SRINAGAR: Counsel for the three railway policemen facing trial in the murder of Owais Bashir Malik, an engineering student from Peer Bagh, Srinagar, have complained to court against police’s practice of handcuffing the accused.
The three lawyers have moved a joint application before the judge at Budgam District Court against the practice, which has been banned by the Supreme Court of India.
“The police have to give compensation to our clients for handcuffing them. The Supreme Court guidelines allow them to ask for compensation and we are following the procedure,” one of the lawyers told Kashmir Reader. He didn’t wish to be named.
The Supreme Court has clearly stated: “We declare, direct, and lay down as a rule that handcuffs or other fetters shall not be forced on a prisoner–convict or under trail–while lodged in a jail anywhere in a country or while transporting or in transit from one jail to another or jail to court or back.”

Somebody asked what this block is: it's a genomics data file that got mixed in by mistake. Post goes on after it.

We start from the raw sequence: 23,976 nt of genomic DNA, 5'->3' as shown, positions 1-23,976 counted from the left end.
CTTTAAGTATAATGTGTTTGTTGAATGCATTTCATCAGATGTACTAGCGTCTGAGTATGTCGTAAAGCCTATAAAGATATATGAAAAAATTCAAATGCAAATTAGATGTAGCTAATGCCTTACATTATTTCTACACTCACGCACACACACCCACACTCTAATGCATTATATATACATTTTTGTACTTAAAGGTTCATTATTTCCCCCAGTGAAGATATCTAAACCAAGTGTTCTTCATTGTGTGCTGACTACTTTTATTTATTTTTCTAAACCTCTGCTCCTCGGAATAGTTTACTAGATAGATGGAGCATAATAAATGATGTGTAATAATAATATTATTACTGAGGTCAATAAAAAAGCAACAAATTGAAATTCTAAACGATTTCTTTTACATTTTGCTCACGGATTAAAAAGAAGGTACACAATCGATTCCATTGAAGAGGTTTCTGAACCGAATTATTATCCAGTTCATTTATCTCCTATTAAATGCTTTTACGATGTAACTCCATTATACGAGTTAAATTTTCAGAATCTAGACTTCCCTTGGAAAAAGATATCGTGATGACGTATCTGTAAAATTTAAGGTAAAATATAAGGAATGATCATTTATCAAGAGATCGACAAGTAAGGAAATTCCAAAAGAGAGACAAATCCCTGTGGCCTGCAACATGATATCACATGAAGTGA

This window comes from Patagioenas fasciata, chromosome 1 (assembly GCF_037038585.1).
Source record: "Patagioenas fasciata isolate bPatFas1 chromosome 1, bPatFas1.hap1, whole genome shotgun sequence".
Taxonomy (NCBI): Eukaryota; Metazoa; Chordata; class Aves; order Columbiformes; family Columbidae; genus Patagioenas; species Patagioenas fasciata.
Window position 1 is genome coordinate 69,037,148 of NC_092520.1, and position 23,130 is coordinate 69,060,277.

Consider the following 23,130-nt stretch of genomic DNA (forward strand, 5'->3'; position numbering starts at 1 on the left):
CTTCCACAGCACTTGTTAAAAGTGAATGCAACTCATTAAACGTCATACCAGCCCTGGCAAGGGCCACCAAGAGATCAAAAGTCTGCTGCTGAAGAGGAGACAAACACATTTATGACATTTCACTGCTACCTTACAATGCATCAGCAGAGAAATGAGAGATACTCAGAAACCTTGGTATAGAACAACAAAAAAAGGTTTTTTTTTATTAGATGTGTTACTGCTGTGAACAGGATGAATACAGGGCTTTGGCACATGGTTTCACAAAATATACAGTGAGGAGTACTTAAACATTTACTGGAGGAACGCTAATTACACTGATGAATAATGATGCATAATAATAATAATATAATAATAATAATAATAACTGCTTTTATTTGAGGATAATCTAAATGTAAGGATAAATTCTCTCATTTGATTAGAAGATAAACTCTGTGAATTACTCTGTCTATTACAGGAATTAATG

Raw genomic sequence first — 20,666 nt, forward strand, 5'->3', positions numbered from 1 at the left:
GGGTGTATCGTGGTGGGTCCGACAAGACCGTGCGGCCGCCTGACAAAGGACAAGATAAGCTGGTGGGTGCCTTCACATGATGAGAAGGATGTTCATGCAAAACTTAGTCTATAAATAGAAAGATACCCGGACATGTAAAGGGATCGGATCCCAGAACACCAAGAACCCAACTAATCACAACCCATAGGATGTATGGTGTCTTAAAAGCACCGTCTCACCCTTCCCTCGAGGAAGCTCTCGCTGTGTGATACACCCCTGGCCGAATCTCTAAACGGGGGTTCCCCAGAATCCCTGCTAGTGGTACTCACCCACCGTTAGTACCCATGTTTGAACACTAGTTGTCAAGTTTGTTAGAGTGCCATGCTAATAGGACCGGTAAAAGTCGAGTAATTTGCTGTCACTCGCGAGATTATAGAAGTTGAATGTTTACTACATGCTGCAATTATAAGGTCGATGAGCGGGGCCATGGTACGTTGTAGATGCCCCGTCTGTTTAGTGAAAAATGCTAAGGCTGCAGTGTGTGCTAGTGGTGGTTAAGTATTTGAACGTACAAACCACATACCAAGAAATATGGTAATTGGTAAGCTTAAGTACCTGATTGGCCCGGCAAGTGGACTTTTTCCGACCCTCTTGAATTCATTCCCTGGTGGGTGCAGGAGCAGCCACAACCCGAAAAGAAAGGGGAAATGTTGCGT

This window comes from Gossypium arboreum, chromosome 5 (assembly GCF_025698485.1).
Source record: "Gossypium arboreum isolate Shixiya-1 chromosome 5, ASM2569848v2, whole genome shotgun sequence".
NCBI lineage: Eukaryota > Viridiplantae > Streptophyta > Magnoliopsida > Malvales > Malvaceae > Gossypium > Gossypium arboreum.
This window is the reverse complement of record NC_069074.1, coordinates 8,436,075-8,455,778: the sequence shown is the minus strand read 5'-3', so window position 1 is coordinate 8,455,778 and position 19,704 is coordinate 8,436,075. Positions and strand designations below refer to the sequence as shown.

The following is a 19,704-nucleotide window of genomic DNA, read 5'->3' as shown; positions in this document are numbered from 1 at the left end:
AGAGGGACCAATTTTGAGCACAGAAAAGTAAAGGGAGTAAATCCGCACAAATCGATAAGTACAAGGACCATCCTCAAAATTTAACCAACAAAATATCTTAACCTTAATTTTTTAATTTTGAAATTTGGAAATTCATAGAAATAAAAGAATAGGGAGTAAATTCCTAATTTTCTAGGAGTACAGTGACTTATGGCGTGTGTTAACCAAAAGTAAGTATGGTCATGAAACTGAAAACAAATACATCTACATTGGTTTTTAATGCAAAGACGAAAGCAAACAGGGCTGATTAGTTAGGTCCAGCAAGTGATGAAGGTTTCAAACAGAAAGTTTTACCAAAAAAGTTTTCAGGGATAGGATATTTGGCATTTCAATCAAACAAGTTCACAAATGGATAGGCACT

“In all the cases where a person arrested by police is produced before the magistrate and remanded to judicial or non-judicial custody–is given by the magistrate the person concerned shall not be handcuffed unless special orders in that respect are not obtained from the magistrate at the time of the grant of the remand,” it has said.
Yet, the accused railway policemen as well as the main accused in the case, Ishaan Majeed, were brought to and taken away from the court handcuffed.
On May 17, Molvi Aijaz, who is representing one of the three, tried to draw the court’s attention towards the practice, saying, “Why are my clients brought handcuffed? Is the police so incompetent that it cannot take care of them?”
When contacted by this reporter, the police officers concerned avoided talking about the issue.